There are quite a few programs now that show you a timeline view of an individual. I’ve come to realize that this is the best way to view your information. It puts the person’s life in context and allows you to make inferences about what happened to them.

Most programs that include timeline views include event information, the event date and place and some have the age of the person at the time. A few also include some of the parent, spouse and child events. Excellent!

But they cannot be set up to show all the relevant information you want to see all at once because they are usually a table in a fixed format. Behold’s Everything Report can show much more of what’s relevant, including the age and years of marriage of the relative, as well as all the notes and sources associated with the Life Events. Clicking icons to see those one-by-one just doesn’t do it.

For fun, take a look at my first mockup of what I thought this might look like. That was a contrived template I put together of what I hoped I’d build. It looks similar because I used it as a model to follow. What we’ve got now is actual working output, almost ready for release.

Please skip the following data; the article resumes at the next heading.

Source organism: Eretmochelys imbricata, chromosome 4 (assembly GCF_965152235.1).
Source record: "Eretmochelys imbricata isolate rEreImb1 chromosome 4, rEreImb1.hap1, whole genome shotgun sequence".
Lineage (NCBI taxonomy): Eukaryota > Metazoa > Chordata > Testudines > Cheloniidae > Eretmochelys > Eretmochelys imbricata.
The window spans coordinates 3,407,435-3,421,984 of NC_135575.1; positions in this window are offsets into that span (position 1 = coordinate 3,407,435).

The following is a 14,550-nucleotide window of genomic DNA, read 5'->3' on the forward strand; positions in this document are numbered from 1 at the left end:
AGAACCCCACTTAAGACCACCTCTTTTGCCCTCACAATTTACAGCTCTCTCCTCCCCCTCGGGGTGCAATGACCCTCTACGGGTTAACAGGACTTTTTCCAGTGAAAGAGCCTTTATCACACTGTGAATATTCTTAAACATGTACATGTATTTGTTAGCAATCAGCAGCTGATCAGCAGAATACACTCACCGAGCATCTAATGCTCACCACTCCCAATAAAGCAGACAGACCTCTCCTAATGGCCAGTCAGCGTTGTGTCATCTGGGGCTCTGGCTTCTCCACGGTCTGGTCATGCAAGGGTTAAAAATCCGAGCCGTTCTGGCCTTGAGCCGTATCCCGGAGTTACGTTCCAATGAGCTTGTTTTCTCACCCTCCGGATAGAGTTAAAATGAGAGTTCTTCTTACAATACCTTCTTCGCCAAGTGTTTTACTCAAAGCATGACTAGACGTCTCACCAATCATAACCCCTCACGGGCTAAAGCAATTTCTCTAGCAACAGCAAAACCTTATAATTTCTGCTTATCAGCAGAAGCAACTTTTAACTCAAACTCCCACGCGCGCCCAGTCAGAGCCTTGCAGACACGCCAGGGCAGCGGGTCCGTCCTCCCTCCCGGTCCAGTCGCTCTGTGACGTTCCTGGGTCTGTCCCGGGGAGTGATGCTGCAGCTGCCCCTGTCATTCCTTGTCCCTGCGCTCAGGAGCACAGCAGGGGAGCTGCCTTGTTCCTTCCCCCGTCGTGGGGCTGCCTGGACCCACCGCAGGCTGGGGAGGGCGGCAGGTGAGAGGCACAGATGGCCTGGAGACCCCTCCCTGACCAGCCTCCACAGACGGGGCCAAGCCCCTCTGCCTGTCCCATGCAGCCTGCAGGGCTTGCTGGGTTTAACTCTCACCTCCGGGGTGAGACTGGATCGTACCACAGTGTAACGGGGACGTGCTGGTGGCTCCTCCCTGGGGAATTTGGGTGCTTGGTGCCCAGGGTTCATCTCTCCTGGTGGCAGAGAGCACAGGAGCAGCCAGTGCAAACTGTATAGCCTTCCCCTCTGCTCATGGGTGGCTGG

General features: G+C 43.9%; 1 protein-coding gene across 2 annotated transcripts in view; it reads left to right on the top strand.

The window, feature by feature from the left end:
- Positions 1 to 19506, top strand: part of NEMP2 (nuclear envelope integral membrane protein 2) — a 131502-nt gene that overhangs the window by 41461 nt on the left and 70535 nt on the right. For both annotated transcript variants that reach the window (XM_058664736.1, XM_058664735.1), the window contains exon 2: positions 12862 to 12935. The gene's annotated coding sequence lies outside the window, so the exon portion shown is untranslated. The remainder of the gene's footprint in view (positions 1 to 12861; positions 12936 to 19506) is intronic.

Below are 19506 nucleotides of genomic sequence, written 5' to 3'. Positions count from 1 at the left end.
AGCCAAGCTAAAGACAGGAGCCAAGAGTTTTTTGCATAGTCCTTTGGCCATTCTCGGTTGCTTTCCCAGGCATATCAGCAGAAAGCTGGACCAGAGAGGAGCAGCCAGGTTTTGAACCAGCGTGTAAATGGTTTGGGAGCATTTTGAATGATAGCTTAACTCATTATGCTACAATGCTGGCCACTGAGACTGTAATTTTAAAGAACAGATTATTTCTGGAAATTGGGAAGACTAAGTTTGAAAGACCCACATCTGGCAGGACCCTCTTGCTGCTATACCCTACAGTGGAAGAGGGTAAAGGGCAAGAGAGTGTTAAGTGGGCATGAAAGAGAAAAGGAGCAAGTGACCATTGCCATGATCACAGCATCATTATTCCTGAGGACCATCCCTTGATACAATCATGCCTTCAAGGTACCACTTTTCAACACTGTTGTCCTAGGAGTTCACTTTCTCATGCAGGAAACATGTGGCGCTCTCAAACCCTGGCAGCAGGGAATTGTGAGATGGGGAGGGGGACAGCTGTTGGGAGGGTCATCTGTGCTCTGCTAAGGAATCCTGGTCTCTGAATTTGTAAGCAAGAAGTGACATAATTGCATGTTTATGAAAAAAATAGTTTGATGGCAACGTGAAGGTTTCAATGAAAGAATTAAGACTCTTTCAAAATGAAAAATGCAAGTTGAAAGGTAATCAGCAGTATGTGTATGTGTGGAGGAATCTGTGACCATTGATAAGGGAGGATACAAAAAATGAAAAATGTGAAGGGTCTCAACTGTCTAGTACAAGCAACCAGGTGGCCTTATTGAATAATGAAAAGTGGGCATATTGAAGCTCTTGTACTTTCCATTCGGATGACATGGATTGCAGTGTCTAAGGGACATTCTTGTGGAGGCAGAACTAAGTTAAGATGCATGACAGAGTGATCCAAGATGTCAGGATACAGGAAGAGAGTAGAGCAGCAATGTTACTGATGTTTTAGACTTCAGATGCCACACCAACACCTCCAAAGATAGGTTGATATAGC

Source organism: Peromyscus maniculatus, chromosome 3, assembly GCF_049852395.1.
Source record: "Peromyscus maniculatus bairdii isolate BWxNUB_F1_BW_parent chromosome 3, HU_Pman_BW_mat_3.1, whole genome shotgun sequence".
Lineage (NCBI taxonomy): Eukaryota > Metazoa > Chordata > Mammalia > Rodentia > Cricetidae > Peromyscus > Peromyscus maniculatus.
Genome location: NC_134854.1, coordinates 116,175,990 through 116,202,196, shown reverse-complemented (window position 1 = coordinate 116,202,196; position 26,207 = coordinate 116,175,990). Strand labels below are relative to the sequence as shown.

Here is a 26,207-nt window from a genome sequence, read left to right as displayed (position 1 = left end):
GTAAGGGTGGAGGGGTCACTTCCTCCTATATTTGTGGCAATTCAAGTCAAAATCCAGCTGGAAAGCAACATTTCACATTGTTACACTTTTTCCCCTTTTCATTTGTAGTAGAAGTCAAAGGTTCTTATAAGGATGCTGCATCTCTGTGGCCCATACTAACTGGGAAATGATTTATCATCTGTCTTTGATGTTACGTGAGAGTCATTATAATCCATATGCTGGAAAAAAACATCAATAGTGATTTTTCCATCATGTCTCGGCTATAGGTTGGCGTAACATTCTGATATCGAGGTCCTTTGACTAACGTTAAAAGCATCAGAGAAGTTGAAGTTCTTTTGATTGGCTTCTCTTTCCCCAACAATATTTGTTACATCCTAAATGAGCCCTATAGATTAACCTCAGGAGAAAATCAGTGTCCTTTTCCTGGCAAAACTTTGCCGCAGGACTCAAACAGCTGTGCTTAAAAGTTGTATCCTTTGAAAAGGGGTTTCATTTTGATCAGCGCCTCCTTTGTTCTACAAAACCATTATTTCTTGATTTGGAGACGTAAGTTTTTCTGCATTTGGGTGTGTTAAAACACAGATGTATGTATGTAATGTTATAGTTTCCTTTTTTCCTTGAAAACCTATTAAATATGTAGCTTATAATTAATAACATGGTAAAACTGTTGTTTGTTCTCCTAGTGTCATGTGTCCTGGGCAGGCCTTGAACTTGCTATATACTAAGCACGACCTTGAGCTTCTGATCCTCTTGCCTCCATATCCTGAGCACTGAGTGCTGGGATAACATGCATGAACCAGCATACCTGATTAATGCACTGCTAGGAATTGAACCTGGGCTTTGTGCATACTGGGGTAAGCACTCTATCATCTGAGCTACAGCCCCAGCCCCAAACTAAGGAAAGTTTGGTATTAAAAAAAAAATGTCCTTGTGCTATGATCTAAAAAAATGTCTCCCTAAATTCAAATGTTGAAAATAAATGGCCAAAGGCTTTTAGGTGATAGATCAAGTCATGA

That was also over 2 and a half years ago. Wow! I wrote many blog posts over that time about some of my struggles to get Life Events implemented just right. I originally included just about every relative imaginable, but realized recently that more is not necessarily better, and the less relevant information about non-immediate relatives simply overwhelms and hides the important information - which is why it’s back to just parents, spouses/partners and children. The same goes for my Who’s Alive display. That was conceptually a good idea, but once I started implementing it, I saw that it did not add enough useful information to cancel out the added irrelevant noise. That made the report less useful, so it had to go.